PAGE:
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Motels and Hotels close to Chambless, California
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>> Check out RV campground near Chambless
Weather in Chambless
Chambless is located in the Mojave Desert and therefore has a "Subtropical desert climate": very dry and hot.
There are 290 sunny days every year.
Summer average high temperature (Jul) is a hot 107.4°F (41.9°C) and the average low is a warm 78.8°F (26°C). During winter, the average high (Jan) is 65°F (18.3°C) and the average low is a cool 37.2°F (2.9°C).
Very little rain falls in Chambless: 10.6 in. (269 mm) yearly, over 34 rainy days each year, the dryest months are April to July. Followed by the "rainy" monsoon season during summer when severe thunderstorms can take place. Snow is extremely rare with a dustiing of 3 in. yearly on average.
During summer make sure you stay hydrated. The hot and dry desert climate can dehydrate you quickly. Drink plenty of water and dress for the heat. Read more.
Weather widget for the town nearest Chambless (Amboy)
Chambless west of the Rocky Montains, therefore there is virtually no risk of any tornados in this area.
Tornado Risk: read more about Tornado Risk along Route66.
Getting to Chambless
Drive to the "town" along old Route 66 which here is named "Old National Trails Highway". You can also reach it from I-40 at Exits 78, 50, 100 and 107.
The Map of U.S. 66 in Chambless, California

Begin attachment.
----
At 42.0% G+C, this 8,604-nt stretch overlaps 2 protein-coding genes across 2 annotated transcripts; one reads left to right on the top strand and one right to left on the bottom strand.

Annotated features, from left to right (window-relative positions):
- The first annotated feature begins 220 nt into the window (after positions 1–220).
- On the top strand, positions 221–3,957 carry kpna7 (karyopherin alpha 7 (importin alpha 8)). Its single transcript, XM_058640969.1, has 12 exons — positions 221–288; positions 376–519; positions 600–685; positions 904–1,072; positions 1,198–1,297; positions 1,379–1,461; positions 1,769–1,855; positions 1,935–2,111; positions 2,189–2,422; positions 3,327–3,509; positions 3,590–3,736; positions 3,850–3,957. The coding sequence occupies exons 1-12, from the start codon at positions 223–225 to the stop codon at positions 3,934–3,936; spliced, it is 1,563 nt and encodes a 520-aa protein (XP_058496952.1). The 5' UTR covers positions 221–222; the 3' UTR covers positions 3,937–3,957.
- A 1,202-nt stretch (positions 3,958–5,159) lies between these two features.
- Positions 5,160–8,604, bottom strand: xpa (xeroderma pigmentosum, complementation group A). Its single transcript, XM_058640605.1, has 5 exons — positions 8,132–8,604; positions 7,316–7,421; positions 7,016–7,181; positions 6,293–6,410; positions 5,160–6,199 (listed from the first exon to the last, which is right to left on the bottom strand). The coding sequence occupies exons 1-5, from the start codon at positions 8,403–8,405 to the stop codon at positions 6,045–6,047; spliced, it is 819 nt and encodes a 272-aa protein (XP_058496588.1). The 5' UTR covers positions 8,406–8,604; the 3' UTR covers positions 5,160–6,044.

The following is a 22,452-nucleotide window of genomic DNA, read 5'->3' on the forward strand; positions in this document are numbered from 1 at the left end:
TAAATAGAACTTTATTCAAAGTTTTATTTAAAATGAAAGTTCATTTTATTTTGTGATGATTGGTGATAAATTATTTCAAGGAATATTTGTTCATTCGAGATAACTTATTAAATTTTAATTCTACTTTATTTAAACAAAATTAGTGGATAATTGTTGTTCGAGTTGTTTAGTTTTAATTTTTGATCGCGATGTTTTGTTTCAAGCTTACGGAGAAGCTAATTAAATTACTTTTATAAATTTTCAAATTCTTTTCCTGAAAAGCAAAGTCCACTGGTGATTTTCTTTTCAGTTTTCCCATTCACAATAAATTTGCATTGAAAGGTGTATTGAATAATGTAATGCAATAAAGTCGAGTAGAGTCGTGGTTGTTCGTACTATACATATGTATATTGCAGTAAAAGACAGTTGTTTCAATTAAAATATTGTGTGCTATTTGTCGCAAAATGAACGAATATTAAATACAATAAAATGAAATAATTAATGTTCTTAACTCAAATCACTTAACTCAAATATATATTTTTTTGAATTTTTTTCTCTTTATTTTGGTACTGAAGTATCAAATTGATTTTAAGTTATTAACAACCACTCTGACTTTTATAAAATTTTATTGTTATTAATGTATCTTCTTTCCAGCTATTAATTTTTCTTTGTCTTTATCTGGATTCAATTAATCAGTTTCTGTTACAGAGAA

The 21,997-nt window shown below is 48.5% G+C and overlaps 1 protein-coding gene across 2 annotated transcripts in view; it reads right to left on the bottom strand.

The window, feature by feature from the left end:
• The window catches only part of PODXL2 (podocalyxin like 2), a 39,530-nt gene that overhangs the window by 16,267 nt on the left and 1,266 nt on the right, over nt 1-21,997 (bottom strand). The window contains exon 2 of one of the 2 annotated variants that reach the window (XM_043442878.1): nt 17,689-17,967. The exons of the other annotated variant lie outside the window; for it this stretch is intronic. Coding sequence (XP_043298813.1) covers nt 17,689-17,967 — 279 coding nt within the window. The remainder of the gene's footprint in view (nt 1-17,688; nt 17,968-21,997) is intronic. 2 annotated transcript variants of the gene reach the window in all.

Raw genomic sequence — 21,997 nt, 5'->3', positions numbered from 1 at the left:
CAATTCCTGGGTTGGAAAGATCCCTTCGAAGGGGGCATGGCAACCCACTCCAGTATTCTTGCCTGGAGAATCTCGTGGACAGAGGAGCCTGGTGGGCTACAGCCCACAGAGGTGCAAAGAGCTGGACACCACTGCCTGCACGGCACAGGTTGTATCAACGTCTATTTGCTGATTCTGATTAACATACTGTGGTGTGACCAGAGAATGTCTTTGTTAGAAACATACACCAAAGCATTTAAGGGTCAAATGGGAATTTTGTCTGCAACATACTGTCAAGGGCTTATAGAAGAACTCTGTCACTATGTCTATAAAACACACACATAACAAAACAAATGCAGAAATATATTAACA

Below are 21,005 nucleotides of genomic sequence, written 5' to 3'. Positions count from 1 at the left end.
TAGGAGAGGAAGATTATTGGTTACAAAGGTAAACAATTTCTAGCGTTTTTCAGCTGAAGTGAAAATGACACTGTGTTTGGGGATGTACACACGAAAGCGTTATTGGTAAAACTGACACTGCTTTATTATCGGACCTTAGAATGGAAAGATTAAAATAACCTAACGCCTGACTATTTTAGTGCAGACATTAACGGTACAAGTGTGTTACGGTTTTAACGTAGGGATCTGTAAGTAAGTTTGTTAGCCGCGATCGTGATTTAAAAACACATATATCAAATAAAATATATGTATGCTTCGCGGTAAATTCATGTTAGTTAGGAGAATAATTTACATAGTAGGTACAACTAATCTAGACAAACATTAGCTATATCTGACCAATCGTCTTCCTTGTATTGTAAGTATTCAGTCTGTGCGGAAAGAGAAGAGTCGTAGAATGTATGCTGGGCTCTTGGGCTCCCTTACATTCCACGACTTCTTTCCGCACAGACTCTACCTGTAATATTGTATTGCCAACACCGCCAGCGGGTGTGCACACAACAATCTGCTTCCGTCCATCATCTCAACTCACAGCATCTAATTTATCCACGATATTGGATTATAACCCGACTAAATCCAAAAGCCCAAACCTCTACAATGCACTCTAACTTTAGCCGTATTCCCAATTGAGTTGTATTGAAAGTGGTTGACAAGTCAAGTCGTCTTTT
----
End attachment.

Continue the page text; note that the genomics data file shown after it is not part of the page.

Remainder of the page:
Display Chambless Route 66 Map
Click Map will appear below
This is the map of Route 66 through Chambless. The following color key applies only to Chambless. Check the color key for other cities on their respective maps.
Pale Blue: the "old 1926 to 1931" alignment of Route 66 to Fenner and Essex from US 95 Arrowhead Junction and Exit 133 of I-40. And for the Needles - to Exit 133, it is the 1926 to 1970s road. West of Essex it is the 1931 - 1973 alignment.
Black: the 1926 to 1931 alignment in Fenner, bypassed later when I-40 was built, and Goffs Rd. moved west to link at Exit 107.
Blue: The post 1931 alignment of Route 66 from Mountain Springs to Essex.
Route 66's alignment in California: the Historic Route 66 into Chambless
Route 66 across California
U.S. Route 66 does not have any Byway or Historic designation in California despite the survival of long sections of original roadbed between Needles and Santa Monica.
Click Here for an overview of Route 66 across the state of California.
Below you will find detailed information on Old Route 66 in Chambless.
Sights and Attractions in Chambless
What to Do, Places to See
A Ghost Town on US 66 in the Mojave
Chambless is a ghost town with the remains of a filling station and cabins: Chambless Camp the Summit Gas station and Cafe and the famous Roadrunner's Retreat, restaurant and service station.
Historic context, the classic Route 66 in Chambless
Jack DeVere Rittenhouse wrote his "Guide Book to Highway 66" in 1946 and thanks to his record, we can have a pretty good idea of what Route 66 was like during those boom days following WWII.
Nine miles southwest of Danby, Rittenhouse mentions a now defunct spot: "Summit... A handful of tourist cabins, a cafe and gas station", which he describes as a "desert oasis".